Carpal tunnel syndrome

Medical Specialties: Family practice, Neurology, Orthopedics, Surgery

Clinical Definition

Carpal tunnel syndrome is a compression neuropathy that occurs when increased pressure of the median nerve in the proximal forearm develops. The median nerve, which extends from the forearm to the hand, provides motor and sensory function to the thumb and three of the fingers. When compression occurs, hand function can be compromised. Pressure on the nerve may develop due to several factors, such as tenosynovitis, arthritis and repetitive motion. 

In Our Own Words

Carpal tunnel syndrome is a common nerve disorder that affects the fingers and hand. The carpal tunnel is an area on the palm side of the wrist and contains the median nerve. The nerve runs through the arm and forearm to the wrist, and it supplies sensation to the thumb and three of the fingers. The nerve can become pinched, which interferes with normal hand strength and creates the sensation of numbness and tingling in the thumb and index, middle and ring fingers.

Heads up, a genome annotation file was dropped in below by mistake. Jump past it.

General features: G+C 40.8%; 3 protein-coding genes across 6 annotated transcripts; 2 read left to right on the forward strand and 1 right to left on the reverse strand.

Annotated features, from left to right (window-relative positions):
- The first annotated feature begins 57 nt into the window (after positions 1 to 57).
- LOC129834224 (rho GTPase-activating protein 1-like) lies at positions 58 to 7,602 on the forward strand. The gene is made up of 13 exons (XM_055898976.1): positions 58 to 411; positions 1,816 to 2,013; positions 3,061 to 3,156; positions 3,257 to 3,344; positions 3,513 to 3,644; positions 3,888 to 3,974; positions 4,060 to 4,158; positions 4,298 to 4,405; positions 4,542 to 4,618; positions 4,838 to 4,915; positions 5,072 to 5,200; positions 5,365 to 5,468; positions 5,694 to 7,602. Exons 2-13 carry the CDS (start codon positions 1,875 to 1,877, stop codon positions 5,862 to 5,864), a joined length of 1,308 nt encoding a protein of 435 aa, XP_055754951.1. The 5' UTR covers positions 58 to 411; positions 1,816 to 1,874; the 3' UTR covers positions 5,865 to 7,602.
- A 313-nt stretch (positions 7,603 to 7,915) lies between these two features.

Compression or pinching of the nerve can be caused by different factors, including overuse and inflammation of the sheath that surrounds the tendon and arthritis. The condition occurs three times more often in females, and middle aged individuals are more likely to develop carpal tunnel syndrome than younger people. 

Relevant Conditions
  • Arthritis
  • Occupational injuries
  • Repetitive stress injuries
Side Effects
  • Numbness of the fingers
  • Pain
  • Tingling
  • Hand weakness
Share this article
  • American Society for Surgery of the Hand. “What is Carpal Tunnel Syndrome?” Accessed August 2013.
  • American College of Rheumatology. “Carpal Tunnel Syndrome.” Accessed August 2013.
  • National Institute of Neurological Disorders and Stroke. “Carpal Tunnel Fact Sheet.” Accessed August 2013.
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